Hackers Use BadUSB to Deploy Ransomware on Defense Companies’ Systems, FBI Warns
Last week, the FBI released an updated flash alert warning US companies that the FIN7 cybercrime group could compromise their systems by delivering ransomware-ridden USB drives.
Reportedly, the perpetrators mailed packages to various US companies comprising “BadUSB (Bad Beetle USB)” devices misleadingly branded with the LilyGO logo to bypass their defenses.
The threat actor relied on the US Postal Service and UPS to deliver the malware-ridden packages to the companies. So far, the group targeted transportation and insurance companies from August of 2021 and shifted its focus towards defense companies since November of 2021.
Packets were cunningly disguised to appear legitimate, by including forged thank you notes, counterfeit gift cards and COVID-19 guidelines along with the malicious USB drives, according to several reports the FBI received. Presumably, the content of the decoy packages depends on the profile of the sender entity it mimics.
If the target plugs the malware-ridden USB drive into its computer, the system automatically registers the device as an HID (Human Interface Device) keyboard. This workaround enables the USB drive to operate even if the system has disabled the use of removable storage devices.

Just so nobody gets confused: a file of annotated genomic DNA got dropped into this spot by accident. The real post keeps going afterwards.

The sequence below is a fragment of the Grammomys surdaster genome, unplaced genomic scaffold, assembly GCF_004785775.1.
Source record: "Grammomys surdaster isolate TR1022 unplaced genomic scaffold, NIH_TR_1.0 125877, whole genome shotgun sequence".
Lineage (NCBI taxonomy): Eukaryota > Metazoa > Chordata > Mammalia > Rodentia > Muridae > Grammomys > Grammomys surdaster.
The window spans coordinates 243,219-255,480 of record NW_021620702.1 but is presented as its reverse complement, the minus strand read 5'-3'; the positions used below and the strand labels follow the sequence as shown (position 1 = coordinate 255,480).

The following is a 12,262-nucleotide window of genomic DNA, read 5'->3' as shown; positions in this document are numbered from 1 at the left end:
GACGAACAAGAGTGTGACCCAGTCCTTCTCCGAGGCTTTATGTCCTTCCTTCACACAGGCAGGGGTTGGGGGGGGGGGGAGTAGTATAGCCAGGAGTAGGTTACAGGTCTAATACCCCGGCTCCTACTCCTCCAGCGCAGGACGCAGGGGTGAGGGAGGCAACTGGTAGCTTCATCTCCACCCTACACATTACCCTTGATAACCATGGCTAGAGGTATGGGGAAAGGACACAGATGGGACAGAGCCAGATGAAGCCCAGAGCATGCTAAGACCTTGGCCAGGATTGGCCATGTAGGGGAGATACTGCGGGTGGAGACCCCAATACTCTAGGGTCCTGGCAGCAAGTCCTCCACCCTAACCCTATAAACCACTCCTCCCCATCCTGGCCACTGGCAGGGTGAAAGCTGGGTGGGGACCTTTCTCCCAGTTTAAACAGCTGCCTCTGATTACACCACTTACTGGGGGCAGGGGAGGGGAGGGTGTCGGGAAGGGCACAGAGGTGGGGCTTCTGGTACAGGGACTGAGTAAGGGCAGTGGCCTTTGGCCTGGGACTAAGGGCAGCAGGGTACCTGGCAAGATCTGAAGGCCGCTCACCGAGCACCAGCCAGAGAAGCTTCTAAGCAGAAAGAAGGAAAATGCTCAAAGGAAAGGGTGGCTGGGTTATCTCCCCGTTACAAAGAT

After registration, the BadUSB device relies on keystrokes to deploy malware payloads on the afflicted computers. Usually, the goal of these attacks is to access the victim’s network and deploy malware using tools such as Cobalt Strike, Metasploit, PowerShell scripts and Carbanak.
These attempts to compromise systems using BadUSB are not the first. Since May 2020, FIN7 supposedly sent various malicious packages containing malicious USB drives along with teddy bears to trick victims into lowering their guard.
This type of attack is commonly known as a USB drive-by or HID attack. They only succeed, of course, if the victim plugs the unknown USB device into its computer.
A sure way to fend off these cyber threats is to never plug any USB device into your PC, and always let your company’s security team scan them, should you ever receive such a package.
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